This April 29, Daley Plaza will go green during The Morton Arboretum’s second-annual Arbor Day Celebration and Pop-Up Plant Clinic. From 7 a.m. to 6 p.m., Chicagoans can learn how to be tree champions with free tree and plant advice from Arboretum experts, vote for their favorite tree, and witness a one-of-a-kind “living billboard”—a 30 X 10-foot-long visual of trees designed using more than 9,000 live plants. Additionally, leading tree care company Bartlett Tree Experts will hand out a limited number of saplings to visitors.
On display throughout the day, the living billboard is designed to both inspire and shock with two contrasting scenes, made possible by a lenticular design that allows a different image to be seen depending on a visitor's vantage point. When viewing the 30-foot-long billboard from one angle, visitors will encounter a barren, lifeless tree, and from another angle, a healthy tree with a full, green canopy. These markedly different images are meant to draw attention to the importance of trees in our cities, such as Chicago and its suburbs.
“In urban, developed settings like Chicago and our suburbs, the trees that live alongside us face different challenges than trees living in the wild—they need human intervention to help them thrive,” said Lydia Scott, director of the Chicago Region Tree Initiative at The Morton Arboretum. “Through this event and the unique billboard, we hope to inspire Chicagoans to champion trees not only on Arbor Day, but every day.”
Using live plants to create a lenticular effect has never been done before, said Bjorgvin Saevarsson, founder of Minneapolis-based Übergrün eco-advertisement agency, which crafted the living billboard from sedum, a hardy perennial succulent with thick, water-storing leaves, as well as other natural materials including bark and small stones. Beneath the surface of the billboard lies a layer of soil.
“Not only does this living billboard showcase how vital trees are to the health and future of our cities, but it’s cleaning the air while sharing this important message,” said Saevarsson, who oversaw a team of seven working about 150 hours to create this unique piece. The display can produce about 56 pounds of oxygen a month while also consuming carbon dioxide from the air around it.
Following the Arbor Day Celebration, the living billboard will be transported to the grounds of The Morton Arboretum in Lisle, where it will remain on display for a limited time.
The Arbor Day Celebration and Pop-Up Plant Clinic is part of the Arboretum’s yearly salute to Arbor Day, which includes the Arboretum’s Tree Tagging Campaign, reminding Chicagoans to “Be a Tree Champion” with brightly-colored tags hung on nearly 3,000 Chicago trees from April 22-May 9. In addition, Arbor Day events take place at the Arboretum’s Lisle home all April long, culminating in a weekend full of “tree-mendous” events for the whole family, April 29-31.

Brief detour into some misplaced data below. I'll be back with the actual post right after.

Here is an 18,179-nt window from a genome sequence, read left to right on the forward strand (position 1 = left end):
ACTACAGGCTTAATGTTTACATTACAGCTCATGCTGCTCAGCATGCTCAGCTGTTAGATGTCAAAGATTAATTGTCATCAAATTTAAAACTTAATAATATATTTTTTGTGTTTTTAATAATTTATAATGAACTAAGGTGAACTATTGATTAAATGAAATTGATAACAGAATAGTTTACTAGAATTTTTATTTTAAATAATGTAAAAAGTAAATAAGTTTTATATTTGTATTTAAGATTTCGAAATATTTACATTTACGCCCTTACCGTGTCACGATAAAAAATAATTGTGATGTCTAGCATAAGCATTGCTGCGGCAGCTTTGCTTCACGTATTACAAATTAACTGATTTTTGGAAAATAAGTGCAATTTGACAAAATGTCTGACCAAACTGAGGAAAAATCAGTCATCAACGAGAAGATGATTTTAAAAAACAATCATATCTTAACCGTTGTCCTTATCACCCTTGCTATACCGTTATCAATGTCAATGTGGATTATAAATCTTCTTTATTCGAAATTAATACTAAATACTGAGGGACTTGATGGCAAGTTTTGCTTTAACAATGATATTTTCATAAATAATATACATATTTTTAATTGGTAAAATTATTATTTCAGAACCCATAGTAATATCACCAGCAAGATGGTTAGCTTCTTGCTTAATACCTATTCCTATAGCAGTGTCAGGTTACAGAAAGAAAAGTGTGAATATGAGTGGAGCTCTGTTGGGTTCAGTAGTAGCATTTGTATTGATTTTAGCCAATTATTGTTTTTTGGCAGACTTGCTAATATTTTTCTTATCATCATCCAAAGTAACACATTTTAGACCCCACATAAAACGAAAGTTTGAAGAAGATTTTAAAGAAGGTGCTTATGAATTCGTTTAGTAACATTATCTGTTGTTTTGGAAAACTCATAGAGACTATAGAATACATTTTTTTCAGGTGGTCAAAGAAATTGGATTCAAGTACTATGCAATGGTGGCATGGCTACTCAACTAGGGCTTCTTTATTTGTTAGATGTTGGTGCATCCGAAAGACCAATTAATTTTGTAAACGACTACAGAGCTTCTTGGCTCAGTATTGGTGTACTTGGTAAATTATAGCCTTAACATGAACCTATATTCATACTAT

The Arboretum thanks 2016 Arbor Day sponsor Bank of America for its support.
Why Trees Matter
In an urban forest, defined as trees that live alongside people in larger cities and suburbs, trees can’t survive without human intervention. Meanwhile, people–quite literally–cannot live without trees. So, the Arboretum’s arborists, horticulturists, researchers and teams of volunteers work diligently to protect and conserve the trees that make our cities so beautiful, dealing daily with issues like the emerald ash borer and fungal diseases that threaten to decimate much of the area’s treescape. The Morton Arboretum estimates that one in five Chicago street trees is an ash tree—most of which will eventually need to be removed, which will not only change the look of parkways, yards and communities, but will require thousands of trees be replaced.
Arbor Day and The Morton Arboretum
With its mission to plant and save trees, The Morton Arboretum has a unique connection to Arbor Day. To encourage the planting of trees, the first Arbor Day was organized in tree-barren Nebraska in 1872 by Secretary of Agriculture J. Sterling Morton, father of Joy Morton who later founded the Arboretum. The Morton family motto was “Plant Trees,” which inspired Joy Morton, president of the Morton Salt Company in Chicago, to carry on that legacy at his estate in west suburban Lisle, where he established an arboretum, or outdoor museum of trees, in 1922. Today, all 50 states and many countries around the world recognize Arbor Day in honor of trees and their value to us. Arbor Day in Illinois is the last Friday in April, but other states observe Arbor Day on different dates according to their best tree-planting times.